Missing Paris could be blessing in disguise for Murray
LONDON (Reuters) - World number two Andy Murray is hoping his Wimbledon title chances will benefit from his enforced absence from the French Open in Paris.
The Briton ended a sequence of three successive grand slam final appearances when he pulled out of the claycourt event at Roland Garros because of a back injury.
Asked if missing the French Open would improve his hopes at the Queen's Club tournament in London next week and at Wimbledon later this month, Murray replied: "I hope so - that's the sort of attitude you need to take.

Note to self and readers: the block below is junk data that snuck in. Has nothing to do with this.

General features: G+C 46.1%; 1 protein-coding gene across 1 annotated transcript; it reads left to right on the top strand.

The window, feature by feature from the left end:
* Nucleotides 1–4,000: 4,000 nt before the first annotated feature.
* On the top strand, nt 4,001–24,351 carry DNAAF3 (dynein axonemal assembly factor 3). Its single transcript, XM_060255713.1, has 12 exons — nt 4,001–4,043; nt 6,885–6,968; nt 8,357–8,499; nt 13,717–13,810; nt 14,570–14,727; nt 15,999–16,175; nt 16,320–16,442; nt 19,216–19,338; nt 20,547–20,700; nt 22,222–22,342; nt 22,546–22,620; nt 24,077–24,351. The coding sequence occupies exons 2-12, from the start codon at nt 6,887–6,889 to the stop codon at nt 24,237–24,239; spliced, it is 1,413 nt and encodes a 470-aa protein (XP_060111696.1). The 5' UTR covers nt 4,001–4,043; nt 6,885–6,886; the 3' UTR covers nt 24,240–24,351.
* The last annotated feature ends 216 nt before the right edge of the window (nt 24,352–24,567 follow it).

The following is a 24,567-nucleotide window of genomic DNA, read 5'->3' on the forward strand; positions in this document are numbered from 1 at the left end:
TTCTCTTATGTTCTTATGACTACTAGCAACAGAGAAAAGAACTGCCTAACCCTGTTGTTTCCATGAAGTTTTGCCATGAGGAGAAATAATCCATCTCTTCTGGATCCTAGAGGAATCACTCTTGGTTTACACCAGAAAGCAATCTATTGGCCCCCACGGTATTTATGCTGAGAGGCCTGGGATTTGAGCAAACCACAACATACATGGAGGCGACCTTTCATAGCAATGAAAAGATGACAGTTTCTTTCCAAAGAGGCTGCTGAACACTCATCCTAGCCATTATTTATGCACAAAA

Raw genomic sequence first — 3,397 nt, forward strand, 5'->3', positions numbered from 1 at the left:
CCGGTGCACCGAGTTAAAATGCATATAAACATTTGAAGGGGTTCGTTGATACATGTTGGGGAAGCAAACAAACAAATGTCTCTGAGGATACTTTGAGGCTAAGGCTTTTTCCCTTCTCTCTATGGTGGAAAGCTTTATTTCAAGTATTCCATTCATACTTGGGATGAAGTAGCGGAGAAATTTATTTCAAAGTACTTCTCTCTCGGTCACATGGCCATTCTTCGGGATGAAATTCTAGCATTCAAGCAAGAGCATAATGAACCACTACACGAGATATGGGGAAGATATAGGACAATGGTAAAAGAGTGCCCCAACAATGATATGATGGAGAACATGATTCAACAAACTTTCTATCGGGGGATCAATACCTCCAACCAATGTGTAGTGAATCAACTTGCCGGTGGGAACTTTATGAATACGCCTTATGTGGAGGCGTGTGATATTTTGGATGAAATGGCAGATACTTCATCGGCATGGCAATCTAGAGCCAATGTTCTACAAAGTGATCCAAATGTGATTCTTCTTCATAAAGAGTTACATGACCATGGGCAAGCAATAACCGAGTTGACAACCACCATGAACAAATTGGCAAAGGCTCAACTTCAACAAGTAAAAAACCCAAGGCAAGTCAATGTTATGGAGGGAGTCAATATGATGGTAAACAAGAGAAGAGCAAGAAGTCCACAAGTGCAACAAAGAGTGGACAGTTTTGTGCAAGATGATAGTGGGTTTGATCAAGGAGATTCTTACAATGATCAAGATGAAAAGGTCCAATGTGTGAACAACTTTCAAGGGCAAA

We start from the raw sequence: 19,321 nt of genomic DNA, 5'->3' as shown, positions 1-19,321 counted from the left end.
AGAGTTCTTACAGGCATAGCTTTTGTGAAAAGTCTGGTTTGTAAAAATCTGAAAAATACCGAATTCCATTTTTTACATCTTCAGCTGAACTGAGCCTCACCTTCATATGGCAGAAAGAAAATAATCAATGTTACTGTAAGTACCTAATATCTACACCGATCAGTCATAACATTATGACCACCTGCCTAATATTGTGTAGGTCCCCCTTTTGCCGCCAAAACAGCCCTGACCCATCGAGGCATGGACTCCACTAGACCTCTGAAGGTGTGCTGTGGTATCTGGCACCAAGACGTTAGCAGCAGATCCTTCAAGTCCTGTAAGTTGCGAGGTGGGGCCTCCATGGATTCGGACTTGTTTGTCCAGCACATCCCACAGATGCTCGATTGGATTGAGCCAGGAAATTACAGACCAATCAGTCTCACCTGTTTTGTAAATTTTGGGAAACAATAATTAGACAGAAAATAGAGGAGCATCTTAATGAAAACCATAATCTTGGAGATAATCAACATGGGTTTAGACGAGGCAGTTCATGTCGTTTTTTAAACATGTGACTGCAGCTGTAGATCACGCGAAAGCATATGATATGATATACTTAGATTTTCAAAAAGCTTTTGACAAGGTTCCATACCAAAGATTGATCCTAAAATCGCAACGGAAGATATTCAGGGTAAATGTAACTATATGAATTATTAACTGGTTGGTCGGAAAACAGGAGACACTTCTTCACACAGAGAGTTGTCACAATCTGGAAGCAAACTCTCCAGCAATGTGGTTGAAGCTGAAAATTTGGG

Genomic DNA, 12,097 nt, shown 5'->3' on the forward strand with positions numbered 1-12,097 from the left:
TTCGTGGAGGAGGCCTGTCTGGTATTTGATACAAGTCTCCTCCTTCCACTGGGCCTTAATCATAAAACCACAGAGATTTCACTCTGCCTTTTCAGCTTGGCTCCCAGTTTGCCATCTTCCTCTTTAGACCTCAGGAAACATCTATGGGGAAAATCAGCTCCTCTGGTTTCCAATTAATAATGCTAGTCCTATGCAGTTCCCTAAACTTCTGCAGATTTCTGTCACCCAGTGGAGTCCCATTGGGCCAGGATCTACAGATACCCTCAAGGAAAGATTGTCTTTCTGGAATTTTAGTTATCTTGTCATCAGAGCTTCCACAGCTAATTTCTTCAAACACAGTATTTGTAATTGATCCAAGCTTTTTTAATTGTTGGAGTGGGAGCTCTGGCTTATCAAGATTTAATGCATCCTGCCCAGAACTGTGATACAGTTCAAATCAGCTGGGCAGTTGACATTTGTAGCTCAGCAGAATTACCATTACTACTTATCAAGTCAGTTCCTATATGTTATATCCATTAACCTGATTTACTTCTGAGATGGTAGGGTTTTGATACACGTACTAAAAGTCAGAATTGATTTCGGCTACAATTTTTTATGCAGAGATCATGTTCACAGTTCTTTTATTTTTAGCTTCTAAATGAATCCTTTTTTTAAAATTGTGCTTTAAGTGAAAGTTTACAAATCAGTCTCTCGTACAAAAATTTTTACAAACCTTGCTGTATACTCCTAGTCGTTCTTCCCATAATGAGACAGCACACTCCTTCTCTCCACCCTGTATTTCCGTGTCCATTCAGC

"After the French Open last year I took five or six days off and when I started practicing again I felt really comfortable on the grass straight away and that isn't normally the case.
"Grass takes time to get used to. I've been on it for 10 days or so now and that's probably a week longer than I would have had if I'd been at the French," the U.S. Open champion told British newspapers on Saturday.
"It's more than I've had the past few years and I've been playing better and better each day in practice so hopefully it turns out to be a blessing."
Last year Murray became the first British male in 74 years to reach the Wimbledon grasscourt final where he was beaten by Roger Federer.
Roland Garros was the first grand slam Murray had missed since Wimbledon in 2007 when he had a wrist injury.
Rafa Nadal will meet fellow Spaniard David Ferrer in the French Open final on Sunday.